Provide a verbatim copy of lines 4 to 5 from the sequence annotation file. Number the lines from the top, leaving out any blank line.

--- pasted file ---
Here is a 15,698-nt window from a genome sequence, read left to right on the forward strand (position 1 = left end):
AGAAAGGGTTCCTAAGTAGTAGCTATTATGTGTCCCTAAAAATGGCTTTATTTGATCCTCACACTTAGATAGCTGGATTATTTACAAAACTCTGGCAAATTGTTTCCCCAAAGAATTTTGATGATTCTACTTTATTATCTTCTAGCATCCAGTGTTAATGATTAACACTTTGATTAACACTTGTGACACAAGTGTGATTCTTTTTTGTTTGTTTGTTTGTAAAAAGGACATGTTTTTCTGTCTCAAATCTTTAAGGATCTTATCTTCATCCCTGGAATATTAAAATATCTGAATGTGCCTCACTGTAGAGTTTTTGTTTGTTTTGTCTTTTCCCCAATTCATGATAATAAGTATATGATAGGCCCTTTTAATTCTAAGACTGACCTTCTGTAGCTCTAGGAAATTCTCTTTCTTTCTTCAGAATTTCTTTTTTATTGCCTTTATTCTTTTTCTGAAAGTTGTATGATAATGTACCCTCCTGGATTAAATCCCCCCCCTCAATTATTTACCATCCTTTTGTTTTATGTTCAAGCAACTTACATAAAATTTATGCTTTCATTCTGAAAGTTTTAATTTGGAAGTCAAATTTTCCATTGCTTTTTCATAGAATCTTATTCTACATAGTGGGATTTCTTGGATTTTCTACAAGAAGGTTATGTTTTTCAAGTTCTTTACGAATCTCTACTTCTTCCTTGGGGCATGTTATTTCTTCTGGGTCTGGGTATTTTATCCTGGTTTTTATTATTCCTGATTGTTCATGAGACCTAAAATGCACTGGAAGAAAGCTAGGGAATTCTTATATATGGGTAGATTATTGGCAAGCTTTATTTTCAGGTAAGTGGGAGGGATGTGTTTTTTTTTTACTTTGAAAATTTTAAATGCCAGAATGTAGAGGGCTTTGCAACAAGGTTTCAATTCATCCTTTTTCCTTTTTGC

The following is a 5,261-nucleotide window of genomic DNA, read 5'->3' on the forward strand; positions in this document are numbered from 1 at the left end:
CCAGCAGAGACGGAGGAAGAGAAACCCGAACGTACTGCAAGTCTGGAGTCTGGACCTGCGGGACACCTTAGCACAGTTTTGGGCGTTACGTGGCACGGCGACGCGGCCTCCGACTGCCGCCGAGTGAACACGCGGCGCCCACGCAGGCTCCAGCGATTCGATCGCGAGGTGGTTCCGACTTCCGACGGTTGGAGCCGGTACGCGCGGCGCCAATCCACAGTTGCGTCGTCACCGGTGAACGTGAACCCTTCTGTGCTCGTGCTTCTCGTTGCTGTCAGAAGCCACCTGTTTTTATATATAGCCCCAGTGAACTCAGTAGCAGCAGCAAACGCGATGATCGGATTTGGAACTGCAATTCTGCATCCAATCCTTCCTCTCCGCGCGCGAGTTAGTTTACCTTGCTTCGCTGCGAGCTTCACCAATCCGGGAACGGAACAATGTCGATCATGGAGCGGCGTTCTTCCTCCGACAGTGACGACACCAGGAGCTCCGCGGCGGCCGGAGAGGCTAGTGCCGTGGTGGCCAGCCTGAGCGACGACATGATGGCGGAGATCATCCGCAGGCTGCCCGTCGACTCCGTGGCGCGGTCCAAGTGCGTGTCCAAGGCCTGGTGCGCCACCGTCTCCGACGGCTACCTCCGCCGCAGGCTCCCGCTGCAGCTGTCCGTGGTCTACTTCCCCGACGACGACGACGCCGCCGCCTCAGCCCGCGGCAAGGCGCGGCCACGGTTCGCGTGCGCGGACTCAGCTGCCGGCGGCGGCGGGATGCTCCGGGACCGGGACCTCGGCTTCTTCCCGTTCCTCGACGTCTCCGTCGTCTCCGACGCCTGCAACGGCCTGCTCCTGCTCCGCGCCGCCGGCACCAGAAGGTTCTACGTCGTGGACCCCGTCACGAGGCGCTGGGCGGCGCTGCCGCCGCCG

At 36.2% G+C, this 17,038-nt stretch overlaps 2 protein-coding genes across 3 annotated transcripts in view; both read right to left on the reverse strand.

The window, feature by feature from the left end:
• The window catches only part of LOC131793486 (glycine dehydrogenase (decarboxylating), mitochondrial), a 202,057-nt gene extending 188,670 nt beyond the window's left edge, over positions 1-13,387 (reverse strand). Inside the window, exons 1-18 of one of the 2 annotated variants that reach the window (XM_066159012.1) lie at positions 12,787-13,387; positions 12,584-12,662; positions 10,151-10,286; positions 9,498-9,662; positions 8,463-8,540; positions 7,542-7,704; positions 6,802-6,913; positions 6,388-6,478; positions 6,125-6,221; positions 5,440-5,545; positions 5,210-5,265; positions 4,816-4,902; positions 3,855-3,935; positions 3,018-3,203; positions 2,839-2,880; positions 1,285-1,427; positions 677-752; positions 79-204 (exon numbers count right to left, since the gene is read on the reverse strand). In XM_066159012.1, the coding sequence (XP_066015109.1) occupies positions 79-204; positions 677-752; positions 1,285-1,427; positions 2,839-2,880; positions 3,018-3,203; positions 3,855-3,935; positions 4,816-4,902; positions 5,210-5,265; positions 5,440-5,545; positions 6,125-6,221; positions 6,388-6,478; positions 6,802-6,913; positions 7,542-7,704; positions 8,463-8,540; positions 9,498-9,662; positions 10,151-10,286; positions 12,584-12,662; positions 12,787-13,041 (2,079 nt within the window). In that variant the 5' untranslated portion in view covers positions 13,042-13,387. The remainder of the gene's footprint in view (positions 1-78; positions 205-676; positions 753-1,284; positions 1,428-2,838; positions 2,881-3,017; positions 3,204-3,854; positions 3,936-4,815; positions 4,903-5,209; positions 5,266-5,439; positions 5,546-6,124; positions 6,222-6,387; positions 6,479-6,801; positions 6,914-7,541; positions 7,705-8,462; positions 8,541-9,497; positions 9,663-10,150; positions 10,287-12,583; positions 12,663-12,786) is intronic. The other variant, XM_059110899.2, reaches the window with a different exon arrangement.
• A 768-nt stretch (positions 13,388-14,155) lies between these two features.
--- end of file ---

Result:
CCAGCAGAGACGGAGGAAGAGAAACCCGAACGTACTGCAAGTCTGGAGTCTGGACCTGCGGGACACCTTAGCACAGTTTTGGGCGTTACGTGGCACGGCGACGCGGCCTCCGACTGCCGCCGAGTGAACACGCGGCGCCCACGCAGGCTCCAGCGATTCGATCGCGAGGTGGTTCCGACTTCCGACGGTTGGAGCCGGTACGCGCGGCGCCAATCCACAGTTGCGTCGTCACCGGTGAACGTGAACCCTTCTGTGCTCGTGCTTCTCGTTGCTGTCAGAAGCCACCTGTTTTTATATATAGCCCCAGTGAACTCAGTAGCAGCAGCAAACGCGATGATCGGATTTGGAACTGCAATTCTGCATCCAATCCTTCCTCTCCGCGCGCGAGTTAGTTTACCTTGCTTCGCTGCGAGCTTCACCAATCCGGGAACGGAACAATGTCGATCATGGAGCGGCGTTCTTCCTCCGACAGTGACGACACCAGGAGCTCCGCGGCGGCCGGAGAGGCTAGTGCCGTGGTGGCCAGCCTGAGCGACGACATGATGGCGGAGATCATCCGCAGGCTGCCCGTCGACTCCGTGGCGCGGTCCAAGTGCGTGTCCAAGGCCTGGTGCGCCACCGTCTCCGACGGCTACCTCCGCCGCAGGCTCCCGCTGCAGCTGTCCGTGGTCTACTTCCCCGACGACGACGACGCCGCCGCCTCAGCCCGCGGCAAGGCGCGGCCACGGTTCGCGTGCGCGGACTCAGCTGCCGGCGGCGGCGGGATGCTCCGGGACCGGGACCTCGGCTTCTTCCCGTTCCTCGACGTCTCCGTCGTCTCCGACGCCTGCAACGGCCTGCTCCTGCTCCGCGCCGCCGGCACCAGAAGGTTCTACGTCGTGGACCCCGTCACGAGGCGCTGGGCGGCGCTGCCGCCGCCG

At 36.2% G+C, this 17,038-nt stretch overlaps 2 protein-coding genes across 3 annotated transcripts in view; both read right to left on the reverse strand.